Perhaps the most important element to be considered is whether the plaintiffs' interests are antagonistic to those he is seeking to represent. See 7A Wright & Miller, Federal Practice and Procedure § 1833 at 393. The burden is on the defendants to obtain a finding of inadequate representation. The defendants have satisfied that burden in this matter.

 Baron is not merely an unhappy shareholder; rather, he is also a tender offeror who is seeking to gain control of the Company. Baron hopes to acquire control at the lowest possible price per share; the other shareholders, if required to sell their shares, would want the highest possible price per share. These interests are manifestly antagonistic.

 The tender offer by plaintiff Berry is not irrelevant to the derivative claims brought by plaintiffs Baron and Baron Capital, Inc., and should be considered by the court in evaluating the adequacy of the representation. A court "may take into account outside entanglements that render it likely that the representatives may disregard the interests of the other class members", Davis, 619 F.2d at 593, quoting Blum v. Morgan Guaranty Trust Co. of New York, 539 F.2d 1388, 1390 (5th Cir. 1976).

 The tender offer is not hypothetical, potential or remote so as to render it irrelevant to the court's consideration. Rather, it is on-going. Thus, Tyco Laboratories, Inc. v. Kimball, 444 F. Supp. 292 (E.D. Pa. 1977), which did not involve an imminent takeover threat, is distinguished from the instant case. Furthermore, the underlying complaint's numerous allegations include claims that the company has illegally and improperly responded to the Berry tender offer. The plaintiffs' argument that the alleged antagonism does not go the subject matter of the suit is not persuasive. It is the court's observation, and its conclusion, that the plaintiffs' struggle for control of Strawbridge & Clothier is at the very root of the plaintiffs' action.

 In finding that economic antagonisms exist between the plaintiffs and the other shareholders, the court is not suggesting that interests automatically diverge in all cases where a derivative plaintiff is a potential purchaser and other shareholders are potential sellers. For example, where the purchaser agrees to share the future benefits of liquidation with any shareholders who may have tendered shares, the divergence of interest is minimized. See e.g., Shamrock Associates v. Horizon Corp., 632 F. Supp. 566 (S.D.N.Y. 1986). However, in the Baron/Berry tender offer, there is no such community of interests. Tendering shareholders have no right to participate in any proceeds from sale of the company's assets or any other future benefits, even though Baron himself has admitted that the stock is worth more than the price offered per share.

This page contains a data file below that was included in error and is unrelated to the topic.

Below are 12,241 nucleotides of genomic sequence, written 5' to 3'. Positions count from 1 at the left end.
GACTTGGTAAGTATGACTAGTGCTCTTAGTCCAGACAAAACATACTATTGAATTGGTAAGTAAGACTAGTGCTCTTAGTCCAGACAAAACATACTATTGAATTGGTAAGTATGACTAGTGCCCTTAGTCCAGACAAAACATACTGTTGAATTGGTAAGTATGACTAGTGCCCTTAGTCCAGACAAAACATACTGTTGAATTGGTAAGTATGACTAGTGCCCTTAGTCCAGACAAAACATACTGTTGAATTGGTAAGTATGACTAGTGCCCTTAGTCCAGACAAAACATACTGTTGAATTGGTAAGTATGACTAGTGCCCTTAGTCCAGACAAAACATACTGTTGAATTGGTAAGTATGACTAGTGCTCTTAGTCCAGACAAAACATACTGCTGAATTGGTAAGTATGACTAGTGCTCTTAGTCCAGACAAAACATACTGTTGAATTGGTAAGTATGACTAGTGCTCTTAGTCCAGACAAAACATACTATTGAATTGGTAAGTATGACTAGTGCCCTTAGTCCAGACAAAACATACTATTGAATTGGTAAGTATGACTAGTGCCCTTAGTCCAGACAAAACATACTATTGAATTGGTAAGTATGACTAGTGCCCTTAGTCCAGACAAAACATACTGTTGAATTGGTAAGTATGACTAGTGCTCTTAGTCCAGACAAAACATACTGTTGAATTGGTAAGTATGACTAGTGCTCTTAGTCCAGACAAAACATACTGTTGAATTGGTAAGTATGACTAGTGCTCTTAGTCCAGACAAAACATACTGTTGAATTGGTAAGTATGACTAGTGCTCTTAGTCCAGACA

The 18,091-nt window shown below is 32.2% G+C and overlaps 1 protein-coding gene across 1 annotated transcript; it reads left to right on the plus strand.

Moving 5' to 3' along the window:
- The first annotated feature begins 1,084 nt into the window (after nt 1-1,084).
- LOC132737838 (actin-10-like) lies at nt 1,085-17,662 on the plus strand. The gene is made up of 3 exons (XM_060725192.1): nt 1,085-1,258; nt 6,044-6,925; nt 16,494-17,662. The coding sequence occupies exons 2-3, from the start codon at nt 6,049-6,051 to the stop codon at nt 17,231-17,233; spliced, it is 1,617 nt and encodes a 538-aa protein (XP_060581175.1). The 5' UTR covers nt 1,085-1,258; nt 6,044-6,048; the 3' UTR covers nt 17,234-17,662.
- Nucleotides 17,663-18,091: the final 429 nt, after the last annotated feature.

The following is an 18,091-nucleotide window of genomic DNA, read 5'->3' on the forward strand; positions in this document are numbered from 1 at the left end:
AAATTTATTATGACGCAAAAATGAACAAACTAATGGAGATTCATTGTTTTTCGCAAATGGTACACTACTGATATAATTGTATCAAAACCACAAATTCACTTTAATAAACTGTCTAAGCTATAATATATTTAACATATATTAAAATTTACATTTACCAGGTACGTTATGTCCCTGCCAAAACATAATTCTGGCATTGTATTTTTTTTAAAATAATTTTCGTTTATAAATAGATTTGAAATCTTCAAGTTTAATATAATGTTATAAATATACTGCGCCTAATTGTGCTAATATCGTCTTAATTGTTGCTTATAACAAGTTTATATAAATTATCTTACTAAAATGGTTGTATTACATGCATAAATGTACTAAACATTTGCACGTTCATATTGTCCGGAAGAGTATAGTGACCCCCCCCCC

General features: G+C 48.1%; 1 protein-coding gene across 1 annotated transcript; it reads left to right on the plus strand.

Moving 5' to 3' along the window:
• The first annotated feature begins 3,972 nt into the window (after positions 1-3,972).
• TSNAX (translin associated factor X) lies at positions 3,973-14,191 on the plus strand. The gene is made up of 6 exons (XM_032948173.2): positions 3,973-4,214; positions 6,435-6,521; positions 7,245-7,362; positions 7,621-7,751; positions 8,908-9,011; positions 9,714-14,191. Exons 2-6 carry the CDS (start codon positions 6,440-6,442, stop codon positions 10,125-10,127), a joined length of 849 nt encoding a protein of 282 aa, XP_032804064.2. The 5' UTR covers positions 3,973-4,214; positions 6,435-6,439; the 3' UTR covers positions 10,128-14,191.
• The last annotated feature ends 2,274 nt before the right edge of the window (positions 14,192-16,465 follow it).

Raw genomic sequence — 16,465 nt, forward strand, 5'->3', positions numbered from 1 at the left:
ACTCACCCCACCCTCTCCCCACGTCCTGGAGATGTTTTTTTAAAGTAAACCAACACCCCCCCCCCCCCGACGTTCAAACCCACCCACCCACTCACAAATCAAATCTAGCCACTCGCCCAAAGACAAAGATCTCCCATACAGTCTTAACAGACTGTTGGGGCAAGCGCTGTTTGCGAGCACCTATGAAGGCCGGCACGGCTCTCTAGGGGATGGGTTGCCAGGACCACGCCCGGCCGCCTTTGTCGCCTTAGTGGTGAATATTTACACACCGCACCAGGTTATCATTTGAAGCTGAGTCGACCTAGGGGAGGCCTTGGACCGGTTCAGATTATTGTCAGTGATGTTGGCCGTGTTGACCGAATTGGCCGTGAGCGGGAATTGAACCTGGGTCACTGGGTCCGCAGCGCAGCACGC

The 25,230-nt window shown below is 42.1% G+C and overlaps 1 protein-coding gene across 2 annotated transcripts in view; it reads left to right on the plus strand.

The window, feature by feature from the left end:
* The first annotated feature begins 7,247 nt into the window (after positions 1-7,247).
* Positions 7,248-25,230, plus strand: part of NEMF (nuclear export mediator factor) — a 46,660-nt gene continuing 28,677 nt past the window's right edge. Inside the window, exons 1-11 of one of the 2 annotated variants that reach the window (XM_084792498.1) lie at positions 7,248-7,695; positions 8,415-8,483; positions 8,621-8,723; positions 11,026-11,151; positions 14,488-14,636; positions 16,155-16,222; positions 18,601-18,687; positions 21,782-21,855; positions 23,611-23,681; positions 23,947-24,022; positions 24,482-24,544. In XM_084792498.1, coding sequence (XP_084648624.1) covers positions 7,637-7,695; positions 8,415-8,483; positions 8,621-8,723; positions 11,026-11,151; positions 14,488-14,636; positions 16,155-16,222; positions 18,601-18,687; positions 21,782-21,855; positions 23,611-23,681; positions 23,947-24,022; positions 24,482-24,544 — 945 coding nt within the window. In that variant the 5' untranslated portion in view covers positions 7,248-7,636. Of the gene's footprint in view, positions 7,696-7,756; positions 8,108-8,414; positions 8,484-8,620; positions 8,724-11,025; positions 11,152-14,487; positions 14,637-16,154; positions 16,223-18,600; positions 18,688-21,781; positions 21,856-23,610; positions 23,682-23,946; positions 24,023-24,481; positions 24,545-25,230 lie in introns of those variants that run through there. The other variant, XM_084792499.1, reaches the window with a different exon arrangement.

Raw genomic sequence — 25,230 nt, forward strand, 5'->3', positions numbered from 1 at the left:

Derivative causes of action have been stated, and the plaintiffs do share a common interest with the other shareholders in preserving the value of their shares and preventing directors from abusing powers. However, the plaintiffs are not the proper parties to pursue the claims. Where serious and substantial antagonisms exist between the representative plaintiff and the other shareholders, the mere articulation of a common interest is not dispositive. The economic antagonisms between the plaintiffs and the other shareholders reveal a "classic conflict"; thus, adequate representation is lacking. See: Hall v. Aliber, 614 F. Supp. 473 (E.D. Mich. 1985); William Penn Management v. Provident Fund, 68 F.R.D. 456 (E.D. Pa. 1975).

 Furthermore, in addition to economic antagonism, three other factors support the court's finding of inadequate representation. First, it is clear that the plaintiffs' personal interest in blocking the reclassification plan, and thereby, in Baron's own words, bettering his tender offer's chances of success, is far greater than his interest in the derivative action itself. Second, no other shareholder has joined this action, nor has other shareholder support for the plaintiff been evidenced. Third, while difficult to measure or convey, the court has observed some amount of vindictiveness between the parties.

 The plaintiffs are not the only shareholders who could bring the derivative claims of this suit against the company and its board. In view of the Rule 23.1's explicit requirement that derivative plaintiffs fairly and adequately represent the interests of all shareholders, and given the antagonistic interests between the shareholders, the derivative claims will be dismissed.

 PLAINTIFFS' MOTION FOR PRELIMINARY INJUNCTION

 The standard in this circuit for preliminary injunctive relief requires a showing by a plaintiff that "(1) irreparable injury will be caused if relief is not granted to maintain the status quo, and (2) it has reasonable probability of eventual success on the merits. Additionally, the court must weigh the possibility of harm to the non-moving party, and where relevant, the possibility of harm to the public." E.H.I. of Florida, Inc. v. Insurance Company of North America, 499 F. Supp. 1053, 1058 (E.D. Pa. 1980)(citation omitted), aff'd, 652 F.2d 310 (3d Cir. 1981). In corporate control contests, injunctive relief may be appropriate where it may otherwise be "virtually impossible for a court to 'unscramble the eggs'." Sonesta International Hotels Corp. v. Wellington Associates, 483 F.2d 247, 250 (2d Cir. 1973) (citation omitted). However, it is well-settled that the power to issue a preliminary injunction should be sparingly exercised. United States v. Spectro Foods Corporation, 544 F.2d 1175, 1181 (3d Cir. 1976).